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Monitoring of Bird Flu with Pandemic Potential
January 6, 2005
>>Eight of the 12 patients had direct exposures to ill poultry 2-8 days before onset. Seven of the 12 were young children, and routine laboratory testing at the time of admission to hospital identified marked lymphopenia in 8. Although the initial chest radiographs would not immediately identify these cases as unusual, deaths in children and younger adults from hospitalized, radiographically confirmed pneumonia typically range from 1% to 10% and from 1%-5% among patients with radiographically confirmed pneumonia in rural Thailand. Thus, the progression in 9 of the 12 patients to ARDS, followed by the death of 8 patients, separates these cases as a form of unusually severe pneumonia.<<
The recent report on missed bird flu case in Thailand at the beginning of 2004 raises questions about monitoring, A new flu season is beginning and new human fatalities have been reported in Vietnam along with H5N1 infections in poultry in Vietnam, Thailand, and Indonesia. Conditions created by the tsunami in Thailand and Indonesia raise additional monitoring concerns.
The recent report focuses on H5N1 confirmed cases in Thailand in early 2004. However, similar missed cases were also reported in Vietnam and Thailand over the summer. In Vietnam there was a case cluster involving a brother, cousin, and older sister. The brother and sister developed bird flu symptoms and died prior to collection of samples for testing for H5N1. The older sister subsequently developed symptoms and she tested positive for H5N1. The family was located in Hau Giang and isolates from infected chickens were closely related to earlier isolates. A similar cluster was also detected in Thailand involving a mother daughter and aunt. The daughter developed bird flu symptoms but was diagnosed as having Dengue Fever and died before samples had been collected. Her mother and aunt subsequently developed bird flu symptoms and tested positive for H5N1. The mother died, but viral RNA was isolated from cadaver tissues and the sequence was closely related to H5N1 from earlier that year. Had the index cases transmitted virus to relatives, the cases would have also probably gone undetected.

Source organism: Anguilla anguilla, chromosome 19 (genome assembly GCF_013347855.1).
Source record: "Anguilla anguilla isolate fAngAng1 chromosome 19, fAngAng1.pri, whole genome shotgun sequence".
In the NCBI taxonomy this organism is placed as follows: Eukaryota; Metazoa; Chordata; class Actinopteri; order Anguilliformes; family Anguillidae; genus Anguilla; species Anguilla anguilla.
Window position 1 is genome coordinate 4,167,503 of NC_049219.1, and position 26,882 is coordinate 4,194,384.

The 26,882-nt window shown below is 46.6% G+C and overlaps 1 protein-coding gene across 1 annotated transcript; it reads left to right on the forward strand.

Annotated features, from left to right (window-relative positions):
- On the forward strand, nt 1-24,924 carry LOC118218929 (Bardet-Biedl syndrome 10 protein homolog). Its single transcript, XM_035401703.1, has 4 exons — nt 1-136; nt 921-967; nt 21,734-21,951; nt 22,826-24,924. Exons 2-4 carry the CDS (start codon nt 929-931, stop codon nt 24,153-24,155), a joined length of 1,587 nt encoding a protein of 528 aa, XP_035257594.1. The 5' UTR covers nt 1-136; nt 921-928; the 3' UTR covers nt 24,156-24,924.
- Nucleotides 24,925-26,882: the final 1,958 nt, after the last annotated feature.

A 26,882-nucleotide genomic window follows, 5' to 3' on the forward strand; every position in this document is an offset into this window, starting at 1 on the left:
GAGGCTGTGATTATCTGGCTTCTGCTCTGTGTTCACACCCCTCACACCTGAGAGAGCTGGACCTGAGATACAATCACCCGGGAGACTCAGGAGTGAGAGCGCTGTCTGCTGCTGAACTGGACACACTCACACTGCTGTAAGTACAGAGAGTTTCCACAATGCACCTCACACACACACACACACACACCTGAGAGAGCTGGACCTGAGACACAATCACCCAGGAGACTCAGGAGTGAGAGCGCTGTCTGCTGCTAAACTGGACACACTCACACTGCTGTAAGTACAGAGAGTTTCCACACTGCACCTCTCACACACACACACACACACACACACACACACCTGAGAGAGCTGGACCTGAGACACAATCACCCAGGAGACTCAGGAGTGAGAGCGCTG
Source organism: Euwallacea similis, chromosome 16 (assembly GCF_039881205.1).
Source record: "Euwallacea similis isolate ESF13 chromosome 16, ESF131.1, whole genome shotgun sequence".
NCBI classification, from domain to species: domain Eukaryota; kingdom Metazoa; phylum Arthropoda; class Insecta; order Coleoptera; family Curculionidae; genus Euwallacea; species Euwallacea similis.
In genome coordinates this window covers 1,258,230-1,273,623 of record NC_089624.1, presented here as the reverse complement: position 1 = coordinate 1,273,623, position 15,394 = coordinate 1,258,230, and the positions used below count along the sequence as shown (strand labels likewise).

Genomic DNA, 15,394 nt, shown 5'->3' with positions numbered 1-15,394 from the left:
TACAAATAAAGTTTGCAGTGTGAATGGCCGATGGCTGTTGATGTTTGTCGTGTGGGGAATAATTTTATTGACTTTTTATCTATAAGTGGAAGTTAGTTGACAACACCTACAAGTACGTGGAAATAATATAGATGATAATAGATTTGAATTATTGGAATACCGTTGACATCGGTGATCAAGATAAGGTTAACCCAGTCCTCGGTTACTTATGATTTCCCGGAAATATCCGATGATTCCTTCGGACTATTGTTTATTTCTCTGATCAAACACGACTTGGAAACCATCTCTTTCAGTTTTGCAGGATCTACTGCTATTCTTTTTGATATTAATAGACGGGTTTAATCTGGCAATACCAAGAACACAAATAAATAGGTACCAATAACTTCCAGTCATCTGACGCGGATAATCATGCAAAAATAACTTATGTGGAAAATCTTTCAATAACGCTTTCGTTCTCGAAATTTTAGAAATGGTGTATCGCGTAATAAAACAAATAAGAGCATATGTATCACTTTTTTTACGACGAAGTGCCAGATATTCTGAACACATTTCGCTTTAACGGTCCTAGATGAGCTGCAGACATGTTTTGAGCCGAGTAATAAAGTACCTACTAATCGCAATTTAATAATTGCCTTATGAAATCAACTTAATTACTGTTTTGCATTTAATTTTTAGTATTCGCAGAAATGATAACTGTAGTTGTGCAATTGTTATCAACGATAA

A similar situation has developed in Korea. Swine isolates have been sequenced and shown to contain human genes from 1933, The genes are from a popular lab cell line, WSN/33 and have been publicly available for over a month at GenBank. The sequences raise questions on their origin as well as their pandemic potential since the H1N1 isolates have human surface proteins and the virus produces lethal neurotropic infections in mice. These sequences have yet to be publicly acknowledged.
Thus far H5N1 has not been reported to have acquired efficient human to human transmission and there have been no reports of WSN/33 like infections in humans. However, flu season is beginning, and close monitoring of these virus is warranted, including H5N1 in tsunami affected areas.